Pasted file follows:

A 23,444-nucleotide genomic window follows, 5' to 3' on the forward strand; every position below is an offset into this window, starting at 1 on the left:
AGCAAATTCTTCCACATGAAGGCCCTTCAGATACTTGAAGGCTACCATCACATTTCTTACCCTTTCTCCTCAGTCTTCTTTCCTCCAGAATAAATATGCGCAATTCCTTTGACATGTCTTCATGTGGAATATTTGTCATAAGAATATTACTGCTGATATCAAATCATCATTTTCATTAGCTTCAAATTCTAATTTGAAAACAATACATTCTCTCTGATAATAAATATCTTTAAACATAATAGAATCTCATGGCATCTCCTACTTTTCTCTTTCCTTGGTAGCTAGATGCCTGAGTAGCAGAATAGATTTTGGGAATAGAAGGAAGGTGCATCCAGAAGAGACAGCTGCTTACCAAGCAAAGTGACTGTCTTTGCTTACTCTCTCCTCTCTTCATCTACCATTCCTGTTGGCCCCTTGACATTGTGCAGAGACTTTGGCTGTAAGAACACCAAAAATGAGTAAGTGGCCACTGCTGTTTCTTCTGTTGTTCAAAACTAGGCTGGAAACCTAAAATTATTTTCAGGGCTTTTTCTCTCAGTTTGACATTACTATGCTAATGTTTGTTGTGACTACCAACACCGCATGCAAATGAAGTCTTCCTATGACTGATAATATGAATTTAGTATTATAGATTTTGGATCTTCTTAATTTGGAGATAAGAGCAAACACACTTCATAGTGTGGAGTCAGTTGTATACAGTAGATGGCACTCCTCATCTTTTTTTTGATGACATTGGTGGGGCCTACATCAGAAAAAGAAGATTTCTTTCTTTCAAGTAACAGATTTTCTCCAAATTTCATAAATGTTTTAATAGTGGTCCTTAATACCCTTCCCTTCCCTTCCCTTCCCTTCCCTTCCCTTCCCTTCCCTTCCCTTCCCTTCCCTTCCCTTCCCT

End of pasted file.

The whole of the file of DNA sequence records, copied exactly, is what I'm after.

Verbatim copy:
A 23,444-nucleotide genomic window follows, 5' to 3' on the forward strand; every position below is an offset into this window, starting at 1 on the left:
AGCAAATTCTTCCACATGAAGGCCCTTCAGATACTTGAAGGCTACCATCACATTTCTTACCCTTTCTCCTCAGTCTTCTTTCCTCCAGAATAAATATGCGCAATTCCTTTGACATGTCTTCATGTGGAATATTTGTCATAAGAATATTACTGCTGATATCAAATCATCATTTTCATTAGCTTCAAATTCTAATTTGAAAACAATACATTCTCTCTGATAATAAATATCTTTAAACATAATAGAATCTCATGGCATCTCCTACTTTTCTCTTTCCTTGGTAGCTAGATGCCTGAGTAGCAGAATAGATTTTGGGAATAGAAGGAAGGTGCATCCAGAAGAGACAGCTGCTTACCAAGCAAAGTGACTGTCTTTGCTTACTCTCTCCTCTCTTCATCTACCATTCCTGTTGGCCCCTTGACATTGTGCAGAGACTTTGGCTGTAAGAACACCAAAAATGAGTAAGTGGCCACTGCTGTTTCTTCTGTTGTTCAAAACTAGGCTGGAAACCTAAAATTATTTTCAGGGCTTTTTCTCTCAGTTTGACATTACTATGCTAATGTTTGTTGTGACTACCAACACCGCATGCAAATGAAGTCTTCCTATGACTGATAATATGAATTTAGTATTATAGATTTTGGATCTTCTTAATTTGGAGATAAGAGCAAACACACTTCATAGTGTGGAGTCAGTTGTATACAGTAGATGGCACTCCTCATCTTTTTTTTGATGACATTGGTGGGGCCTACATCAGAAAAAGAAGATTTCTTTCTTTCAAGTAACAGATTTTCTCCAAATTTCATAAATGTTTTAATAGTGGTCCTTAATACCCTTCCCTTCCCTTCCCTTCCCTTCCCTTCCCTTCCCTTCCCTTCCCTTCCCTTCCCTTCCCTTCCCT